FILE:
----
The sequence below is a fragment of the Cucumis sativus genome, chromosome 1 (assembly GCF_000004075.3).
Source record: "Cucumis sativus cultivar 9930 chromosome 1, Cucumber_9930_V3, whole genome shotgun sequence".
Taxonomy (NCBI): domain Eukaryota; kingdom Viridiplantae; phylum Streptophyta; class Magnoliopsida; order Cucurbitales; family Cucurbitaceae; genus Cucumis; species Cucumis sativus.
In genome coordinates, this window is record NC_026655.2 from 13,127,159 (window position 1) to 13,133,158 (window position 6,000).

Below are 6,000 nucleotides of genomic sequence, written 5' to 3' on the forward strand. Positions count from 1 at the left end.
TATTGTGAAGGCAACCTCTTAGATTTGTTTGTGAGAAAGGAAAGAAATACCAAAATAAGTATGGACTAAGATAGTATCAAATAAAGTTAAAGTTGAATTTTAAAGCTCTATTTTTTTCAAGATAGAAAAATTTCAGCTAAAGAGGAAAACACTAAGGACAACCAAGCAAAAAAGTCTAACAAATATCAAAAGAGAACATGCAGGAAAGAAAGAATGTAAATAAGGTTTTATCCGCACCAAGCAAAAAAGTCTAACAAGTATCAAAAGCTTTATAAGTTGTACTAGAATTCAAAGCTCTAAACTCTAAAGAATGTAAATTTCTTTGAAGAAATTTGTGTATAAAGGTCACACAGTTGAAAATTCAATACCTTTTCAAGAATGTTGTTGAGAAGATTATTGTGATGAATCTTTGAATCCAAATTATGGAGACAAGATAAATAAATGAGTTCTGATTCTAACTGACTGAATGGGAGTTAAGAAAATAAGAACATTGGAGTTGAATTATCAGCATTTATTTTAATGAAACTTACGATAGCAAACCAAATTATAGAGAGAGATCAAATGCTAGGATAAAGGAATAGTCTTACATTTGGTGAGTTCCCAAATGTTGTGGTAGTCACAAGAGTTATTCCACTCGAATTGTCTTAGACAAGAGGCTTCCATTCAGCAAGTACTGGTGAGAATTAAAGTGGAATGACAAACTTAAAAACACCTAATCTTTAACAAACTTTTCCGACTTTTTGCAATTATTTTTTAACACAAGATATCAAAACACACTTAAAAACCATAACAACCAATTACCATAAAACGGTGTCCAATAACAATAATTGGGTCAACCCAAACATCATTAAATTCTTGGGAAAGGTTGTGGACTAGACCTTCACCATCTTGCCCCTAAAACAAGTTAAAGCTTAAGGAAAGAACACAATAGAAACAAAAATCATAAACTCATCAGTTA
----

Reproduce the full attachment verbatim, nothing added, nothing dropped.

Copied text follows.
The sequence below is a fragment of the Cucumis sativus genome, chromosome 1 (assembly GCF_000004075.3).
Source record: "Cucumis sativus cultivar 9930 chromosome 1, Cucumber_9930_V3, whole genome shotgun sequence".
Taxonomy (NCBI): domain Eukaryota; kingdom Viridiplantae; phylum Streptophyta; class Magnoliopsida; order Cucurbitales; family Cucurbitaceae; genus Cucumis; species Cucumis sativus.
In genome coordinates, this window is record NC_026655.2 from 13,127,159 (window position 1) to 13,133,158 (window position 6,000).

Below are 6,000 nucleotides of genomic sequence, written 5' to 3' on the forward strand. Positions count from 1 at the left end.
TATTGTGAAGGCAACCTCTTAGATTTGTTTGTGAGAAAGGAAAGAAATACCAAAATAAGTATGGACTAAGATAGTATCAAATAAAGTTAAAGTTGAATTTTAAAGCTCTATTTTTTTCAAGATAGAAAAATTTCAGCTAAAGAGGAAAACACTAAGGACAACCAAGCAAAAAAGTCTAACAAATATCAAAAGAGAACATGCAGGAAAGAAAGAATGTAAATAAGGTTTTATCCGCACCAAGCAAAAAAGTCTAACAAGTATCAAAAGCTTTATAAGTTGTACTAGAATTCAAAGCTCTAAACTCTAAAGAATGTAAATTTCTTTGAAGAAATTTGTGTATAAAGGTCACACAGTTGAAAATTCAATACCTTTTCAAGAATGTTGTTGAGAAGATTATTGTGATGAATCTTTGAATCCAAATTATGGAGACAAGATAAATAAATGAGTTCTGATTCTAACTGACTGAATGGGAGTTAAGAAAATAAGAACATTGGAGTTGAATTATCAGCATTTATTTTAATGAAACTTACGATAGCAAACCAAATTATAGAGAGAGATCAAATGCTAGGATAAAGGAATAGTCTTACATTTGGTGAGTTCCCAAATGTTGTGGTAGTCACAAGAGTTATTCCACTCGAATTGTCTTAGACAAGAGGCTTCCATTCAGCAAGTACTGGTGAGAATTAAAGTGGAATGACAAACTTAAAAACACCTAATCTTTAACAAACTTTTCCGACTTTTTGCAATTATTTTTTAACACAAGATATCAAAACACACTTAAAAACCATAACAACCAATTACCATAAAACGGTGTCCAATAACAATAATTGGGTCAACCCAAACATCATTAAATTCTTGGGAAAGGTTGTGGACTAGACCTTCACCATCTTGCCCCTAAAACAAGTTAAAGCTTAAGGAAAGAACACAATAGAAACAAAAATCATAAACTCATCAGTTA